TSC 2010 Pre-Conference Workshop

Session 3 Tuesday Morning, April 13 (9:00a-1:00p)       TCC - COCONINO

Half Day, $75


Experimenting with Endogenic Experience: fMRI, EEG and TMS

in search of the functionality of the default-network


Talma Hendler, Abraham Zangen, Vince Calhoun, Michal Gruberger, Eti Ben-Simon


Certain forms of spontaneous brain activity have been recently indicated to be related to endogenic experience. This emerging field of interest, which evolves alongside with the concepts of "the default-mode network" and "the brain's dark energy", is led almost solely by neuro-imaging – mainly fMRI and PET - studies. Studies have already shown that some aspects of spontaneous neural activity during rest are associated with the experience of ongoing spontaneous thought, or self-referential thought, or mind-wondering. In these studies, typically ‘rest’ was contrasted with self-related or neutral cognitive tasks, sometimes also accompanied by behavioural measurements of self-related thought to assess experience.

In this workshop existing and new techniques for controlled experimental interventions in the relation between default-network activity and internally generated experience will be introduced, elaborated and discussed. Manipulations on rest- related subjective experience and manipulations on “default” neural activity will first be presented and discussed independently. The workshop will further aim to eventually reach a theoretical comprehensive model, in which the potency of each of these techniques will be combined to altogether shed more light on the relation between rest-related neural activations and experience. 

To discuss manipulations on rest-related experience, theoretical aspects of spontaneous thought and mind-wondering will first be raised and discussed. Then emphasis will be made on adapting neuro-imaging paradigms for examination of the relation between rest-related neural activity and variations in experience and consciousness. Two examples will be given from our neuro-imaging laboratory. In one, hypnosis was used to manipulate experience and temporal and spatial dynamics of neural activations were analyzed. In the other, EEG and fMRI were combined to show how two different alpha-related processes in the brain correspond to different experiences. Special attention will also be given to the role of altered states of consciousness in this kind of research and to the neural basis of various thought contents and emotions within the normal resting state.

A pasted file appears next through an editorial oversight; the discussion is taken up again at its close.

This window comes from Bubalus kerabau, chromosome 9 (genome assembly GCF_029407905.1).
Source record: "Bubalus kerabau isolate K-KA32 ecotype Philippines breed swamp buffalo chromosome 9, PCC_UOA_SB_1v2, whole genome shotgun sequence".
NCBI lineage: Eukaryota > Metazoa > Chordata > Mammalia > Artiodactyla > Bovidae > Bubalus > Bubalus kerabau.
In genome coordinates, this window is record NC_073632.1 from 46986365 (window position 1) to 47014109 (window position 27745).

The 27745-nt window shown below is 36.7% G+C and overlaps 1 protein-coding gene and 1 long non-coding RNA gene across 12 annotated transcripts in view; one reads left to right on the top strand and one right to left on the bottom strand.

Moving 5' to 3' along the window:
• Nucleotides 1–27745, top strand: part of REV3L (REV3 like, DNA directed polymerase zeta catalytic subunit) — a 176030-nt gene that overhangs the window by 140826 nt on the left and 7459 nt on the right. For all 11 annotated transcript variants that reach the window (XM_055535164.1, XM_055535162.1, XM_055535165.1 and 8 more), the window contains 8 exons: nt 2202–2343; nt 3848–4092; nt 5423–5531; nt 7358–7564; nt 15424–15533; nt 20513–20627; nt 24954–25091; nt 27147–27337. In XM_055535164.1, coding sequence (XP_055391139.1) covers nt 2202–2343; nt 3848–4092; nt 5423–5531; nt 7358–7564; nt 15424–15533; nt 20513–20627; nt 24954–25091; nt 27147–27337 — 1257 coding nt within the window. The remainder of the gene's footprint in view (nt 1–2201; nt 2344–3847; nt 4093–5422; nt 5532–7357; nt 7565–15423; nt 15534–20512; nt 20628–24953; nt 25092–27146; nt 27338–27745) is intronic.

To discuss manipulations on default-network activations, options beyond neuro-imaging will be reported. The astonishing results of an attempt made by our group on the issue by employing inhibitory deep transcranial magnetic stimulation (dTMS) prior to rest in healthy subjects will be presented. Albeit its drawbacks in terms of spatial resolution, this paradigm offers a unique opportunity to examine causality and localization in the relation between default-network activations and experience, thus elegantly complementing results obtained in imaging studies.

To conclude the workshop, a comprehensive modus operandi will further be discussed to explore default-network – experience relations, by which knowledgeable designed imaging studies will provide spatial resolution, network-based information and sub-network differentiation of experience-based neural activity, whereas TMS and dTMS, among other brain stimulation techniques, will show directionality and causality.


Prof. Talma Hendler (MD PhD), a cognitive neuroscientist and head of the Tel Aviv Functional Brain Center, a leading research imaging unit in Israel, situated at the Tel-Aviv Sourasky Medical Center. Dr Hendler's group has long-standing experience with healthy and neuropsychiatric imaging protocols.

Dr. Abraham Zangen (PhD), a senior scientist in the Department of Neurobiology at the Weizmann Institute of Science in Israel. Dr. Zangen's group performs research on TMS, the brain reward system and self-related neural networks. Dr. Zangen is key inventor of the patented coil for transcranial magnetic stimulation of deep brain regions. CV attached.  

Dr. Vince D. Calhoun (Ph.D.) - is the Director of the Image Analysis and MR Research, and Associate Professor at University of New Mexico.  Dr.Calhoun develops techniques for making sense of complex brain imaging data (such as EEG, fMRI, DTI) to understand the healthy and especially the disordered human brain.

Michal Gruberger (MA), a licensed neuro-psychologist and a PhD student at the Department of Psychology in Tel-Aviv University. PhD dissertation: Functional neuro-anatomy of human consciousness as revealed by deep transcranial magnetic stimulation and functional magnetic resonance imaging (fMRI).  

Eti Ben-Simon (MA), a PhD student in the Sackler School of Medicine at Tel-Aviv University. PhD dissertation: Spontaneous brain activity during different brain states such as sleep, rest or task using fMRI, EEG and MEG.